I always hesitate to hold forth on how writers should and shouldn’t do things for two reasons- I feel I am still starting out as a writer and don’t know yet how to do things properly and because every writer has a different way of going about things. But, for what they are worth, I offer the following suggestions…

Think about what your character is adding to the book.

Is he or she central to the story? Do they move the plot forward? Do their actions trigger conflict?

I have once or twice had to get rid of beloved characters whose creation I have laboured over but who don’t bring enough to earn their place in the story.

Work out what’s going on inside their heads.

What do they think about themselves and other people? What questions do they ask themselves? What do they care about? What makes them angry or engaged?

Give them a weakness

What is the thing that would make them react badly? What is their Achilles heel? What is it that they have to overcome?

Make them relatable

Even the most dastardly villain has to be someone whose motivations are believable and who has something about them that people recognise in themselves. When it comes to your heroes (and all the people in between) we have to care about what happens to them. In order to make a story emotional and true the reader has to be able to say ‘I might have done that’ or ‘I would feel like that too if it happened to me’ or even, ‘ I didn’t know people behaved like that but I can see why.’

Look for the difference when it comes to appearance

Just as when writing about the Victorians it is advisable to restrict mentions of carriages and bonnets, try and avoid tired ways of describing people. You won’t fall in love with a character with piercing blue eyes, but you just might if he also has one ear that sticks out slightly.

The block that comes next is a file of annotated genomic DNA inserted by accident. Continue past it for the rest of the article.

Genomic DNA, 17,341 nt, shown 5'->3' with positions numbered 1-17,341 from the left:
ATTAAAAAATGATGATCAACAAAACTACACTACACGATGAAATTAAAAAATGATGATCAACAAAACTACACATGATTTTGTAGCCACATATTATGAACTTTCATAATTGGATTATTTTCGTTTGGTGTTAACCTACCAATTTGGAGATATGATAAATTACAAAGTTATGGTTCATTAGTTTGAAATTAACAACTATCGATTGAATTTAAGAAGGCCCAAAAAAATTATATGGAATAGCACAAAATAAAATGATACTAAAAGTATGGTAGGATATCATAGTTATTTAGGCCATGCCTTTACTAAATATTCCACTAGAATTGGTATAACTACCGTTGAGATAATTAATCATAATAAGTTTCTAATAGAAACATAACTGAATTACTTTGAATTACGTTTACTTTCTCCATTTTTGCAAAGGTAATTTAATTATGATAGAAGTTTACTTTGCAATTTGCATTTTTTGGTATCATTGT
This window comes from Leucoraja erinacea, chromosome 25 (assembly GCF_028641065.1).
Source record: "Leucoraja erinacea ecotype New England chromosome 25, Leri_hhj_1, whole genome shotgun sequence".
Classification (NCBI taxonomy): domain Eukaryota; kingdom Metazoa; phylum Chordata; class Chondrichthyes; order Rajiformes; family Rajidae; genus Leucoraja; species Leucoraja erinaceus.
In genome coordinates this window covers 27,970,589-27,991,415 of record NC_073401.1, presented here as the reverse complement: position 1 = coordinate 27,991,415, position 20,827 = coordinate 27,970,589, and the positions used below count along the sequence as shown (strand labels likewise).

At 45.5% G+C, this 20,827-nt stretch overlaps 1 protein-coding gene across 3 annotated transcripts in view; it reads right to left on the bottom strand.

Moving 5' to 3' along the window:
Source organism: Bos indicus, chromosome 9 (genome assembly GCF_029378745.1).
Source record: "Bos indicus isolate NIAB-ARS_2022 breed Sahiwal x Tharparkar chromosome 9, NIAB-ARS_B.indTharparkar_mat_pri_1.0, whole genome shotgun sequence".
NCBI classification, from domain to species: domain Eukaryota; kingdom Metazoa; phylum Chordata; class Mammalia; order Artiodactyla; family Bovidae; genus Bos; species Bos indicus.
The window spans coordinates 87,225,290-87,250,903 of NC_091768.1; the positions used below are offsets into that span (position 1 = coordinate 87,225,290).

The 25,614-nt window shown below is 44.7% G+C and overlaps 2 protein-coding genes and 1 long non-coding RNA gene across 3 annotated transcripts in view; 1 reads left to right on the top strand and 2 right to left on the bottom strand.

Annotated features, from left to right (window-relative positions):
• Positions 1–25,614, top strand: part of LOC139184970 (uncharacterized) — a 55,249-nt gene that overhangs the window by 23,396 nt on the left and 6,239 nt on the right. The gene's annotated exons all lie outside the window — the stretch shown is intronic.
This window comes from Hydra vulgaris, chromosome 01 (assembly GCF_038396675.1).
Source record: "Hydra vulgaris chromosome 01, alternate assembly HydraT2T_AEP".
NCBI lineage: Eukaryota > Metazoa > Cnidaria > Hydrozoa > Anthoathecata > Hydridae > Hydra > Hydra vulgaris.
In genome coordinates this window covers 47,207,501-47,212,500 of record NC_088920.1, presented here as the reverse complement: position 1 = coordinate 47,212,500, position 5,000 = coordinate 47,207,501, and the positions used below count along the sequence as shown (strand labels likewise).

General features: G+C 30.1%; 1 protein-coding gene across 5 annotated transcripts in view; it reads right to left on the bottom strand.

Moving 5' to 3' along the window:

Create convincing relationships

It is in working out how your characters behave towards other people and why they are drawn to certain people (or not) that helps them to come alive. A person who is hiding a secret might seek out people who don’t probe too deep, or a person who is motivated by needing to be needed might form a relationship with someone who requires this care.

Be interested yourself in your characters and what is going to happen to them. Make them people you might like to meet or people you would avoid at any cost. Give them a voice you can listen to.


One very lucky reader of With Love for Books will receive a signed paperback copy of Before We Say Goodbye by Madeleine Reiss.

The winner will be notified by email and has 3 days to respond. All of our giveaways are international.


  1. Before We Say Goodbye sounds like an emotional story of a mother's love with characters that are vivid and endearing.

  2. Very moving. I need some tissues when reading this book. I always enjoy powerful storie and the message it bring with it.

  3. Awesome posts! Love reading about the process of writing too, thank you.

  4. Thanks for the insight into how you find your characters Madeleine - love that you can't bear to delete those photos off!

  5. I had tears in my eyes just reading the review, what a moving story this is. I'd definitely need more than one box of paper hankies.

  6. I love the story, and the cover is so pretty.

  7. Awesome! Thanks for the review and giveaway!

  8. The setup seems a little familiar but the treatment feels authentic.

  9. Sounds like a good read

  10. I can not tell you enough how much I love those Converse on the cover! LOVE! I'm really excited to read it.

  11. I love the fact that Madeleine creates character profiles. I prefer books which are character-driven.

  12. loved her last book, can't wait to read this!

  13. First, I appreciate the "Building Characters" portion of this post. Thank you!
    I feel as though I would be reaching for a box of tissues before finishing the first chapter of this book-- but in a good way! "Before We Say Goodbye" sounds like a beautiful and touching read.

  14. Wow, this sounds a heart-wrenching but lovely story. I think I will need tissues to read it.

  15. Oh my, I was practically crying reading about this book. I love a good emotional read so I will be reading this one.

  16. This book sounds like it will definitely require tissues, will be an emotional read

  17. A very sweet story! I want to know what happens!!

  18. Sounds really great, I would like to read this book. Thanks Madeleine!

  19. Lots of good tips in this guest post for would-be authors. I do admire anyone who can come up with characters, set them in a scene and write a whole novel about them and their lives and all just from their imagination.